Fool’s Gold from Hydrothermal Vents to Plankton

A nice little paper in Nature Geoscience that helps reconcile iron budgets for the word’s oceans.  The hot, mineral rich water that spews from hydrothermal vents contains a significant amount of fool’s gold, or iron pyrite.  Because iron pyrite is more resistant to rusting than basic iron and much of the iron pyrite venting is nanoparticles, they are though to disperse great distances before sinking and dissolving.  What makes this finding more important is that iron is often a limiting factor for phytoplankton growth in the oceans.  Thus, hydrothermal vents may an indirect but major role in carbon production in the world’s oceans.

Dr. M (1714 Posts)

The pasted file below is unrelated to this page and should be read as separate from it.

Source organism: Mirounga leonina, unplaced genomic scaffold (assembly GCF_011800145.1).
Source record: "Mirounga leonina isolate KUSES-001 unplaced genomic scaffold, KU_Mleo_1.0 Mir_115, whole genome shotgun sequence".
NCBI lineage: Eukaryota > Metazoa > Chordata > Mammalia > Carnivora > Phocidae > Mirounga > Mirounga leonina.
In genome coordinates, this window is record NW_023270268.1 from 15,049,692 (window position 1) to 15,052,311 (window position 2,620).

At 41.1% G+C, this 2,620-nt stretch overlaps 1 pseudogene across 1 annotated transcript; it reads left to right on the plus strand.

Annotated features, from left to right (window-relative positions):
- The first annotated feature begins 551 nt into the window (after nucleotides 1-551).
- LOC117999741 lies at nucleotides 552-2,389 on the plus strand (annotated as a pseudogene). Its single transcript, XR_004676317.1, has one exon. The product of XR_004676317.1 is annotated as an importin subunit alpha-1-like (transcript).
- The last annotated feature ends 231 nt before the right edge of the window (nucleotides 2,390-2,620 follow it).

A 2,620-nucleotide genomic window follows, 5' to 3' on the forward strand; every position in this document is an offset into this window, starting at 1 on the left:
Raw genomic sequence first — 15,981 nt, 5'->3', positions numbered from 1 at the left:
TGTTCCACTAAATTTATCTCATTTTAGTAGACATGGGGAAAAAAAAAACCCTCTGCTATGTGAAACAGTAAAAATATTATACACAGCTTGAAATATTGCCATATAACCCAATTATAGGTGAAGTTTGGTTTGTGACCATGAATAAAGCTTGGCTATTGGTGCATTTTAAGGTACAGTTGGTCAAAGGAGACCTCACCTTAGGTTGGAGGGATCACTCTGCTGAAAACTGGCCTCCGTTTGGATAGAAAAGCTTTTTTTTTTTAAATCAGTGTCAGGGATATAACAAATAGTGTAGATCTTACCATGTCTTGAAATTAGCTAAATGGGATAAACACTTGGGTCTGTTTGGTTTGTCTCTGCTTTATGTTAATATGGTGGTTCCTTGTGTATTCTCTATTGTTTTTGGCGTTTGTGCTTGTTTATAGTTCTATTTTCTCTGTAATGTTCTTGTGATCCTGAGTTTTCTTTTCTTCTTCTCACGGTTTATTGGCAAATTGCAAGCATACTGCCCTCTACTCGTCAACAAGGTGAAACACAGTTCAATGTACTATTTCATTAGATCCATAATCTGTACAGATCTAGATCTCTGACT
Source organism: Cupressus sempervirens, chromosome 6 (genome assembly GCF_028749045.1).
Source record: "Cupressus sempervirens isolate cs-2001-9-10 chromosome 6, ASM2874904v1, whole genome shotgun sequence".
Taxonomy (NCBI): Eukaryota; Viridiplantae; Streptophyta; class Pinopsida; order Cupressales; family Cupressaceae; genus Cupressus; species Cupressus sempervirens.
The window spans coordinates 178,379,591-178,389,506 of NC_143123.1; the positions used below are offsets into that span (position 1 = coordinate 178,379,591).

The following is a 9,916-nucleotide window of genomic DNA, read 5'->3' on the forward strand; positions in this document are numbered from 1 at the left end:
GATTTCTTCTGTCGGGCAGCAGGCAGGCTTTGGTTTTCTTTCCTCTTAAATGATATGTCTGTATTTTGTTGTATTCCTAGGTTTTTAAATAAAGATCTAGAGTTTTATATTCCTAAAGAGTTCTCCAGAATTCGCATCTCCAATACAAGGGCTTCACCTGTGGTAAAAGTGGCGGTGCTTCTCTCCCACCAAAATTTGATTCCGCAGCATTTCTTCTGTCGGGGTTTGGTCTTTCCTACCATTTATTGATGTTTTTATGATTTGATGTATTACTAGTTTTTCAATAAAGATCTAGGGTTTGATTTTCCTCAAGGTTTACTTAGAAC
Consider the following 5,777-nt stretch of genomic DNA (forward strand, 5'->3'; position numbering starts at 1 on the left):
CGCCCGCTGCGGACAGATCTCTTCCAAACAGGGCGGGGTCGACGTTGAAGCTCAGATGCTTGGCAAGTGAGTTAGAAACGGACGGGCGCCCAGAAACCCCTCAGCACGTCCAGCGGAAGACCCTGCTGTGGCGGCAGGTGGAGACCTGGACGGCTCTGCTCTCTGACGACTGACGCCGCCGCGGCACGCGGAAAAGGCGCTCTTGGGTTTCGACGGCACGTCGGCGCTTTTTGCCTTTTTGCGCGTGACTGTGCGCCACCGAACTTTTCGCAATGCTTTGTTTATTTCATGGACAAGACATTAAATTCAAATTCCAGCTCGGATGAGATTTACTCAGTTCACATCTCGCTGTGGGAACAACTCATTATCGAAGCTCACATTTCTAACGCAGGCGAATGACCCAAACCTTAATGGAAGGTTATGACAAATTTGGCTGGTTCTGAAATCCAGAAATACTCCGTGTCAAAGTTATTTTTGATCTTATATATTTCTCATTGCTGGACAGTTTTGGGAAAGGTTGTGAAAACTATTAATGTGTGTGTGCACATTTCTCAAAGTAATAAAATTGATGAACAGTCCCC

Craig McClain is the Assistant Director of Science for the National Evolutionary Synthesis Center, created to facilitate research to address fundamental questions in evolutionary science. He has conducted deep-sea research for 11 years and published over 40 papers in the area. He has participated in dozens of expeditions taking him to the Antarctic and the most remote regions of the Pacific and Atlantic. Craig’s research focuses mainly on marine systems and particularly the biology of body size, biodiversity, and energy flow. He focuses often on deep-sea systems as a natural test of the consequences of energy limitation on biological systems. He is the author and chief editor of Deep-Sea News, a popular deep-sea themed blog, rated the number one ocean blog on the web and winner of numerous awards. Craig’s popular writing has been featured in Cosmos, Science Illustrated, American Scientist, Wired, Mental Floss, and the Open Lab: The Best Science Writing on the Web.